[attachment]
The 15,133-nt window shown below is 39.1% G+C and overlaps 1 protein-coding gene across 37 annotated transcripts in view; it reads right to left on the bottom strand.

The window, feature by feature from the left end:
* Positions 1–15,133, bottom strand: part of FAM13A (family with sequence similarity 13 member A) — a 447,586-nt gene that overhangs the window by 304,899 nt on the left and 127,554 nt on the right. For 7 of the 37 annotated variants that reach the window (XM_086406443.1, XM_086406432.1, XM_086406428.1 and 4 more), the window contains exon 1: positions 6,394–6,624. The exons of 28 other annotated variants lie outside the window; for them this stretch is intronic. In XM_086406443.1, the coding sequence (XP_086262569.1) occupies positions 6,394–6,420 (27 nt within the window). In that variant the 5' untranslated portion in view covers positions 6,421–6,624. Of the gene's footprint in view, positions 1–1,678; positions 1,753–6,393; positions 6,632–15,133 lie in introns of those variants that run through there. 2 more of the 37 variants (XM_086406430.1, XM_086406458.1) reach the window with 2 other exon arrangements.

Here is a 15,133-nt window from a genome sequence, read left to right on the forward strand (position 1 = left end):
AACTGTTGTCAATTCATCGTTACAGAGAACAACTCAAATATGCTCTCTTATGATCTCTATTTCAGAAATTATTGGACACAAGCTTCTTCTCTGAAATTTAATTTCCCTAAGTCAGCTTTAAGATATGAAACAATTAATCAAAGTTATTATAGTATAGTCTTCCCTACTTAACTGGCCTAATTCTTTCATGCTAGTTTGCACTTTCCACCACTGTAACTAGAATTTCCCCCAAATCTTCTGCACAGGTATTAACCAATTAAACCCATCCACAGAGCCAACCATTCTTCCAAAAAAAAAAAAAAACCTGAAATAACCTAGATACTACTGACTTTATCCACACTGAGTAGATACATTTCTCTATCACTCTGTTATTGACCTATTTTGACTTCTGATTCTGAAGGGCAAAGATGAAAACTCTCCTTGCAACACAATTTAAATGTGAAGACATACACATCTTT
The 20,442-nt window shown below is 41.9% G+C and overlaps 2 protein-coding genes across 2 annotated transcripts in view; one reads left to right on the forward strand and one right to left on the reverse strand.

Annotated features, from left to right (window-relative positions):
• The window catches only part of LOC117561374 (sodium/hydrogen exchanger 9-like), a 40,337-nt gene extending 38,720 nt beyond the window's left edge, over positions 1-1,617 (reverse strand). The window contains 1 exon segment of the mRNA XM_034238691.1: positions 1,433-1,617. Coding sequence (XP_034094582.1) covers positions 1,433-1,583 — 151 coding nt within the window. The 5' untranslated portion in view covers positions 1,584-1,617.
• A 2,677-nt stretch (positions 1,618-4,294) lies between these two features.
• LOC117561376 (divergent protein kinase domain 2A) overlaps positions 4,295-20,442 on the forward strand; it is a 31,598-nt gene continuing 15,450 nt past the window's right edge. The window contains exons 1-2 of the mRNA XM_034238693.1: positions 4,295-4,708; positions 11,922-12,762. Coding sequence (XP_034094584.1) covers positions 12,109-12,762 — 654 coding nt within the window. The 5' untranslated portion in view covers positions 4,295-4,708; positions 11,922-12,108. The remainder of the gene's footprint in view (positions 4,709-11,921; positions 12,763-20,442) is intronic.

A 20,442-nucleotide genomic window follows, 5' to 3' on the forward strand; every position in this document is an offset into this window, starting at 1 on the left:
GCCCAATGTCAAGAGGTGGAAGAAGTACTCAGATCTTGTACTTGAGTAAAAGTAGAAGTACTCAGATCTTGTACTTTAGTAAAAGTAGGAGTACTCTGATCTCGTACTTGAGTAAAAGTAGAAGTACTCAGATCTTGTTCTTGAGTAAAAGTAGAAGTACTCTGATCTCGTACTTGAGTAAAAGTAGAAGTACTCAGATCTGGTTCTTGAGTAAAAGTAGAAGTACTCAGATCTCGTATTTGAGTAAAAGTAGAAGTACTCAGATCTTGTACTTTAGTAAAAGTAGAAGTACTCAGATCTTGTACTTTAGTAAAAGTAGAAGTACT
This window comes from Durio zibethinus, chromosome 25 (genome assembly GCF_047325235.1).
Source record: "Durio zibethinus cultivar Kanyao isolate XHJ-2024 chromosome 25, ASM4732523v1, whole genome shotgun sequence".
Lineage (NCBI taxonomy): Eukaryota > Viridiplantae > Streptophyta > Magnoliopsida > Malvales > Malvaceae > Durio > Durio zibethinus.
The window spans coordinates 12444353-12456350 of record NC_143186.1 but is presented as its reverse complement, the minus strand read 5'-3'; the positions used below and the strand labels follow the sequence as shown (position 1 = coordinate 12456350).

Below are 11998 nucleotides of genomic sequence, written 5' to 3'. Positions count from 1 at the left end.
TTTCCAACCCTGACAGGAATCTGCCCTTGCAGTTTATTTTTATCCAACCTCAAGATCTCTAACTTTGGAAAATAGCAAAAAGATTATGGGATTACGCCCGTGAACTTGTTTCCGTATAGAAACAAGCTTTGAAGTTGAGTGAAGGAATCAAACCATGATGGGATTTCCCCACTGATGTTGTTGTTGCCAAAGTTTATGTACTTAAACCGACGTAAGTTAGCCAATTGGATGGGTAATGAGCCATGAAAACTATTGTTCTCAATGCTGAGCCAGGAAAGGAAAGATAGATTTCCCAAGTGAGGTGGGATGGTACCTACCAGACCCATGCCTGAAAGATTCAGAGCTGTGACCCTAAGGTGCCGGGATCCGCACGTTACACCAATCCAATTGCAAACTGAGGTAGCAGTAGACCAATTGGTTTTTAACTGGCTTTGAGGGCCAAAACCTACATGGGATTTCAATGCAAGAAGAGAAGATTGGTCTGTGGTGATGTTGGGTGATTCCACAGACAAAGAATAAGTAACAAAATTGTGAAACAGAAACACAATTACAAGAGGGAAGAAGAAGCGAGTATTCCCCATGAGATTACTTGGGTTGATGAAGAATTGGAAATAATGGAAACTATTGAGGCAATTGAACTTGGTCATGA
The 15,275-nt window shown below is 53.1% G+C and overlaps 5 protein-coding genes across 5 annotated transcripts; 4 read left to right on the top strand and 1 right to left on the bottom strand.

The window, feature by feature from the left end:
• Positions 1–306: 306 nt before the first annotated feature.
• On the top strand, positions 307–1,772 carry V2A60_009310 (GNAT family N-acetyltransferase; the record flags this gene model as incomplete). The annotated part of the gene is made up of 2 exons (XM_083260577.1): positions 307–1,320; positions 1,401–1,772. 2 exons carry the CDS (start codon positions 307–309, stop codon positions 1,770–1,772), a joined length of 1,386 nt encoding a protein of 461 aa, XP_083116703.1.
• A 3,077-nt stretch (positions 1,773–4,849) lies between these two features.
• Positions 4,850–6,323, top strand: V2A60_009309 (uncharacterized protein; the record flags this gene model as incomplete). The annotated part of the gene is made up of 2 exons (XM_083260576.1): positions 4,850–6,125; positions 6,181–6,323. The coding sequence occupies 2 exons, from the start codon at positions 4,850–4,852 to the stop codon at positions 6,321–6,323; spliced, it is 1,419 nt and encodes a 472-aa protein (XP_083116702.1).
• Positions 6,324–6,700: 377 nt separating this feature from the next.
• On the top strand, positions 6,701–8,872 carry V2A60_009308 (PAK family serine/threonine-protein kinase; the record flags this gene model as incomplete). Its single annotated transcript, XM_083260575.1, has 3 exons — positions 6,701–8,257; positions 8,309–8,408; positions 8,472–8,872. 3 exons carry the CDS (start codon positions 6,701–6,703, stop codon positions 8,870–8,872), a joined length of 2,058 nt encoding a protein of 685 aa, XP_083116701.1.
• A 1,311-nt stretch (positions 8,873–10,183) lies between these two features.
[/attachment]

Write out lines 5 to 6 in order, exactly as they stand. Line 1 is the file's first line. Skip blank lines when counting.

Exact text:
AACTGTTGTCAATTCATCGTTACAGAGAACAACTCAAATATGCTCTCTTATGATCTCTATTTCAGAAATTATTGGACACAAGCTTCTTCTCTGAAATTTAATTTCCCTAAGTCAGCTTTAAGATATGAAACAATTAATCAAAGTTATTATAGTATAGTCTTCCCTACTTAACTGGCCTAATTCTTTCATGCTAGTTTGCACTTTCCACCACTGTAACTAGAATTTCCCCCAAATCTTCTGCACAGGTATTAACCAATTAAACCCATCCACAGAGCCAACCATTCTTCCAAAAAAAAAAAAAAACCTGAAATAACCTAGATACTACTGACTTTATCCACACTGAGTAGATACATTTCTCTATCACTCTGTTATTGACCTATTTTGACTTCTGATTCTGAAGGGCAAAGATGAAAACTCTCCTTGCAACACAATTTAAATGTGAAGACATACACATCTTT
The 20,442-nt window shown below is 41.9% G+C and overlaps 2 protein-coding genes across 2 annotated transcripts in view; one reads left to right on the forward strand and one right to left on the reverse strand.